To Roll Out RSS, Think Like A Newsletter, Not A Newspaper
Seth Godin is one of the best known pundits in the blogosphere. In a recent entry in his blog he writes, "This blog has one of the fastest-growing RSS feed lists I know of, but it's still a scary-low percentage of my readership." He then appeals to his readership to subscribe to his RSS feed, and provides explicit, step-by-step instructions--for the second time in three months.
Why does Seth Godin want his readers to subscribe to his feed? Because he doesn't have an e-mail list. The author of Permission Marketing--the e-mail marketer's manifesto--does not have an e-mail list. Like many other authors, entrepreneurs, consultants, pundits and others whose opinions an audience is craving, he can't possibly have the time to write something, then rewrite or edit it for e-mail, manage a distribution list, create multiple versions for various readers and segments, and then answer the hundreds of responses he receives.
Enter RSS, which allows Seth (and everyone else) to write once, publish once, but distribute to everyone who wants to read. On his blog, Seth encourages people to sign up for feeds on whatever they are interested in.
"RSS is not just for nerds," he blogs. "Not anymore."
Now we know from Seth that All Marketers are Liars(the name of his new book)--Seth Godin included. It may be true that RSS is not just for nerds. But the vast majority of avid users are nerds. Of the top 10 RSS feeds (according to Bloglines) SIX of them are technology related. Two more are humor, one is general interest, and only one is a news feed. Expand to the top 20 feeds and the ratios don't change much: ten technology, five news, three general interest, two humor.
In comparison, if we look also at the top 20 Web sites according to Comscore/MediaMetrix, only five of them have feeds that show up in Bloglines' top 20 list (and one of these is the Google corporate blog, whose subscriber base likely has a higher correlation to Slashdot feeders than readers of MSN's Slate). Just one of the top 20 is technology-focused in its content.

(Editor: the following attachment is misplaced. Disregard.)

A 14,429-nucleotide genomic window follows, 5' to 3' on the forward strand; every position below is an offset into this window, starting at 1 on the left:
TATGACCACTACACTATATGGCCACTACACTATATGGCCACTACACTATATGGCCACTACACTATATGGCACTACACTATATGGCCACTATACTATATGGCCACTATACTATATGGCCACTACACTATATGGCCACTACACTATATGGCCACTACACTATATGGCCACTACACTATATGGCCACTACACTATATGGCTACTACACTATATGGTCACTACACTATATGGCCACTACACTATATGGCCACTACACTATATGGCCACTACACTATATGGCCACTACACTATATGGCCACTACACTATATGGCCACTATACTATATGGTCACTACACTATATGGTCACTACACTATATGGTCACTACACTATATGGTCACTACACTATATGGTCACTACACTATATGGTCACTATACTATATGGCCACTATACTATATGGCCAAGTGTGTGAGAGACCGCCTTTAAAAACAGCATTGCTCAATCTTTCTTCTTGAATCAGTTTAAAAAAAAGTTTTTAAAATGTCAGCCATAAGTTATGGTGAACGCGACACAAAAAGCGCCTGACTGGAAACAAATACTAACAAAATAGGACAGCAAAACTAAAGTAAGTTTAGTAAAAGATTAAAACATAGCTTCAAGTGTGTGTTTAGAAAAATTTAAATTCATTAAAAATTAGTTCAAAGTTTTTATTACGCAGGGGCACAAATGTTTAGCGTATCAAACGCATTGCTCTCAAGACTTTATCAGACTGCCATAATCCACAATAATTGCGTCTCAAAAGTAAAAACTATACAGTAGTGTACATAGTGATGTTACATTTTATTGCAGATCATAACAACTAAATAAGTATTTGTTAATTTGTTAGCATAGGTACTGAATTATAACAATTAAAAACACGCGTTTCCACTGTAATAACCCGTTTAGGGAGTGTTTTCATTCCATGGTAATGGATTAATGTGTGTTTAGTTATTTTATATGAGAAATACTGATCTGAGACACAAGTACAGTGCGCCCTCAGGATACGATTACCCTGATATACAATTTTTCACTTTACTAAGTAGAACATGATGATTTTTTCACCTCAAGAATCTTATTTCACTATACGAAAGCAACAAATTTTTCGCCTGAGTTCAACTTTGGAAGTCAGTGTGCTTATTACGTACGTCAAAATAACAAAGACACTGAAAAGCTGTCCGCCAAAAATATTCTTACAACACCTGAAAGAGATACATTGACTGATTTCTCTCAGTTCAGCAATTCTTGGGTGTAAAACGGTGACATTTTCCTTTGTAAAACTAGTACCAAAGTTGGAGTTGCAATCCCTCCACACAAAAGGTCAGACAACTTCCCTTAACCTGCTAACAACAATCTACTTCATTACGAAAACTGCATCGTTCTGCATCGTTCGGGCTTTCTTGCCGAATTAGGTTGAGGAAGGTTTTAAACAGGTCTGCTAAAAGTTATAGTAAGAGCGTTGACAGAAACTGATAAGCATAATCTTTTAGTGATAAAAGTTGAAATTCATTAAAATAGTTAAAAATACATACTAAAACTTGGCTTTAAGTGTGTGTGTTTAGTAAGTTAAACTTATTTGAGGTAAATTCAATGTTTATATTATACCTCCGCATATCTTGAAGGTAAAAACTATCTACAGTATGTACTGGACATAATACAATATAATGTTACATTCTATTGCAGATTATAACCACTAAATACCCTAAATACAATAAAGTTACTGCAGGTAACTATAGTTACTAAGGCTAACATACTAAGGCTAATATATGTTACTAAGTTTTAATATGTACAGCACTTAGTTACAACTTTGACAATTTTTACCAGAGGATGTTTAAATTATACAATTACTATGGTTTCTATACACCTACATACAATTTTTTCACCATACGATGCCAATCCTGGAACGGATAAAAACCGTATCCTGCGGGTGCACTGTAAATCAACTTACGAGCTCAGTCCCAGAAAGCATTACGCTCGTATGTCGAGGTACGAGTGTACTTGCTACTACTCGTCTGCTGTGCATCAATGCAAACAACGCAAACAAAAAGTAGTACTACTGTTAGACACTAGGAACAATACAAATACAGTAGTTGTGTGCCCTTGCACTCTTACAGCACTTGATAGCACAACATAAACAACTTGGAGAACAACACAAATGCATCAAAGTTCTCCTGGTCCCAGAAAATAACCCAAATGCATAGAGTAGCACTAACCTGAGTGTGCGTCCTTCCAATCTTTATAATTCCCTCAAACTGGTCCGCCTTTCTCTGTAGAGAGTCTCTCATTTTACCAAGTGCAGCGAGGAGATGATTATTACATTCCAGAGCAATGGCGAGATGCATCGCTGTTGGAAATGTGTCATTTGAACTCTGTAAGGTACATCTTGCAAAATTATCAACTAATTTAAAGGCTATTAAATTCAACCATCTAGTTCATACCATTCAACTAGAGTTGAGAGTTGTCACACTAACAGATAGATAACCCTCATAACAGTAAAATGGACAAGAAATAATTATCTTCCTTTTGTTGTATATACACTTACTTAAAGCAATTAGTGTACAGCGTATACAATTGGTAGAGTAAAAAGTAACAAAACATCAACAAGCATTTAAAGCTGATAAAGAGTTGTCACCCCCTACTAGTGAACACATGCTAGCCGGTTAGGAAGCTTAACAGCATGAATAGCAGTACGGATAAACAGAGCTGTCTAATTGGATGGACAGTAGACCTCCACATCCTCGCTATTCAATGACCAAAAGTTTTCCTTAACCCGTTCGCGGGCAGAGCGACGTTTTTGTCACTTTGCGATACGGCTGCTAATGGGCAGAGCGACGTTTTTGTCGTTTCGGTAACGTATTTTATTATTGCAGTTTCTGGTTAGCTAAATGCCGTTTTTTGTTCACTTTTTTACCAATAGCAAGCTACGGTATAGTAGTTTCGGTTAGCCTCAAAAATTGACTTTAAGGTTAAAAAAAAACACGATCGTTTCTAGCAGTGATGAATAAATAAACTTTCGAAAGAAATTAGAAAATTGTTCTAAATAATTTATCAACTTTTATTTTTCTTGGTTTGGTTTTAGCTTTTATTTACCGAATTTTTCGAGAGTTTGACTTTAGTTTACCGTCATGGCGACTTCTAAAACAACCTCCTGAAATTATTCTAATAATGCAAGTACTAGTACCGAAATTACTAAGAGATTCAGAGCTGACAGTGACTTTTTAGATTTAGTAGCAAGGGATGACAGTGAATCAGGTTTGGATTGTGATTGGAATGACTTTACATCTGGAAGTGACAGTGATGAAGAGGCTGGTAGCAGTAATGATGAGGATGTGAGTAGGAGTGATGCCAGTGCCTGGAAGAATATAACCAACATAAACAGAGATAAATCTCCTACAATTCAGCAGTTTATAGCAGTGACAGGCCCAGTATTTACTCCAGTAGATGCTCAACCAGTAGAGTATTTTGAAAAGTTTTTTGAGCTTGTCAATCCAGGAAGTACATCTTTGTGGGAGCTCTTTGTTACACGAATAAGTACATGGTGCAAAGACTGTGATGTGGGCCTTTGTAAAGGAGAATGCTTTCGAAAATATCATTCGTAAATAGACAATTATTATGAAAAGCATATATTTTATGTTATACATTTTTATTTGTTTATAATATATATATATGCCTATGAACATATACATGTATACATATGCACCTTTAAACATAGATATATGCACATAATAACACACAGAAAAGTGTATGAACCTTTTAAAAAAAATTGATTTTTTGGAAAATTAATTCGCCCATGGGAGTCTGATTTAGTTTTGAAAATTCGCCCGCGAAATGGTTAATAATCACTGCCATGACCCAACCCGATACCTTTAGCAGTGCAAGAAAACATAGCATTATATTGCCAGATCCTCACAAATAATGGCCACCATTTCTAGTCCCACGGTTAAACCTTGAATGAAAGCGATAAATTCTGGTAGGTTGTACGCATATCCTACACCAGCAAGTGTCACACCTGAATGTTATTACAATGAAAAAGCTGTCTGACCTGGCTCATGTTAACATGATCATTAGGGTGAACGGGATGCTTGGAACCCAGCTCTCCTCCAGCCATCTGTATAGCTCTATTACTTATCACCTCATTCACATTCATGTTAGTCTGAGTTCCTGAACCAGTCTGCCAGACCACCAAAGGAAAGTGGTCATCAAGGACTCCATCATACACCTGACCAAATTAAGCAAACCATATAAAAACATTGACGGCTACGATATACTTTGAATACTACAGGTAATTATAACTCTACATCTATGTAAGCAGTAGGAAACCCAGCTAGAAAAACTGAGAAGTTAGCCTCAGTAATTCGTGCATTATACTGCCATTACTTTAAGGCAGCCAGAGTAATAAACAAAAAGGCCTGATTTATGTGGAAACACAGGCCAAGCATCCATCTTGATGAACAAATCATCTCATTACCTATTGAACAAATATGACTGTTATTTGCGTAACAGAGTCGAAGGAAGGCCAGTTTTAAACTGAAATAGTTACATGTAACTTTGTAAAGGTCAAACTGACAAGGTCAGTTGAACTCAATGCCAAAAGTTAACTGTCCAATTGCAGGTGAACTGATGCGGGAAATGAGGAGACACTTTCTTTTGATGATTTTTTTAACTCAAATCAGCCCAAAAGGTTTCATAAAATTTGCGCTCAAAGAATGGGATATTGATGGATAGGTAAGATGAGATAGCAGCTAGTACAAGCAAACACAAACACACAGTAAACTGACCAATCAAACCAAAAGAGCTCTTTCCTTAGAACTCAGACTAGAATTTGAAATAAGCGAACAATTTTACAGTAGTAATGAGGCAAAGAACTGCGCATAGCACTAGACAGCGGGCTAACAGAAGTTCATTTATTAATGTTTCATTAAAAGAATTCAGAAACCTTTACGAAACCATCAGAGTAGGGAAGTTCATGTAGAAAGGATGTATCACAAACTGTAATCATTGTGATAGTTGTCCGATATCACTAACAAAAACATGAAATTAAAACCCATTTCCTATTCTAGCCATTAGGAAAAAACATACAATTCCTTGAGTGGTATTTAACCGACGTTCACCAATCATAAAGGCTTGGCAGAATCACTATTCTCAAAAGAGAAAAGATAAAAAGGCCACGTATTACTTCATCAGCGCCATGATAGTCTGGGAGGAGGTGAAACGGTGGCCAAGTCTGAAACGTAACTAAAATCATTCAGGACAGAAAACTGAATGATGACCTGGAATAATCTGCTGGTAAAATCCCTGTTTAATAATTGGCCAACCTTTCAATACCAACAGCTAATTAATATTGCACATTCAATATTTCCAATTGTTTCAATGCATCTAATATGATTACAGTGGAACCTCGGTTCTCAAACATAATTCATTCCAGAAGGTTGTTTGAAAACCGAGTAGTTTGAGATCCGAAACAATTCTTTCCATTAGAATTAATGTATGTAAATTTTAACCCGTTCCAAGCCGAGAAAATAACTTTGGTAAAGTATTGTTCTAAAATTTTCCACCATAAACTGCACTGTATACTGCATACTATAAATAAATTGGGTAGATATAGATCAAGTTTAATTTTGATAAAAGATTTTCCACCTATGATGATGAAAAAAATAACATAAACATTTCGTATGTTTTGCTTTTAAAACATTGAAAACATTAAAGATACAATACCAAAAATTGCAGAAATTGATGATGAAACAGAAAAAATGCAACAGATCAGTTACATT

Only 6 percent of the online population uses RSS feeds, and this 6 percent clearly is not a representative sample. Sorry Seth, but they are nerds. They are probably the same people who downloaded PointCast in 1996 and hogged all their companies' bandwidth to be first into the "Push" phenomenon. That's not to suggest that RSS will go the way of Push, although rolling out RSS feeds based on the consumption of the current user base will certainly stunt its growth.
But the unflattering comparison to Push is apt in another way. Even back in 1996, when online tenure for most people was a year or less, consumers preferred active browsing to content delivery. Push tried to fix a model that wasn't broken, and still isn't. Consumers are doing more active browsing than ever. If RSS does take root beyond the digerati, it won't displace active browsing. Its growth is more likely to come at the expense of online's most maligned channel: e-mail.
By way of example, I get the New York Times three ways every day, none of them in print:
All three of my New York Times channels bring me to the site. Of the three, the one I could do without is the e-mail. Everyone could do without one more e-mail every day. So now I ignore it, and soon I expect I'll unsubscribe. Same with e-mails I receive daily from a dozen other sources who do have RSS feeds. And that is where RSS will have its greatest near-term impact, and where publishers (and retailers, given their e-mail reliance) should be preparing for a transition. To roll out RSS successfully, study how your audience uses (and ignores) e-mail, rather than building a strategy that appeals to Engadget's audience (unless you're Engadget, of course). Realize also that if RSS does begin to take a bite out of e-mail, RSS quickly evolves from a test platform to the cost of doing business online. Think like a newsletter, not a newspaper.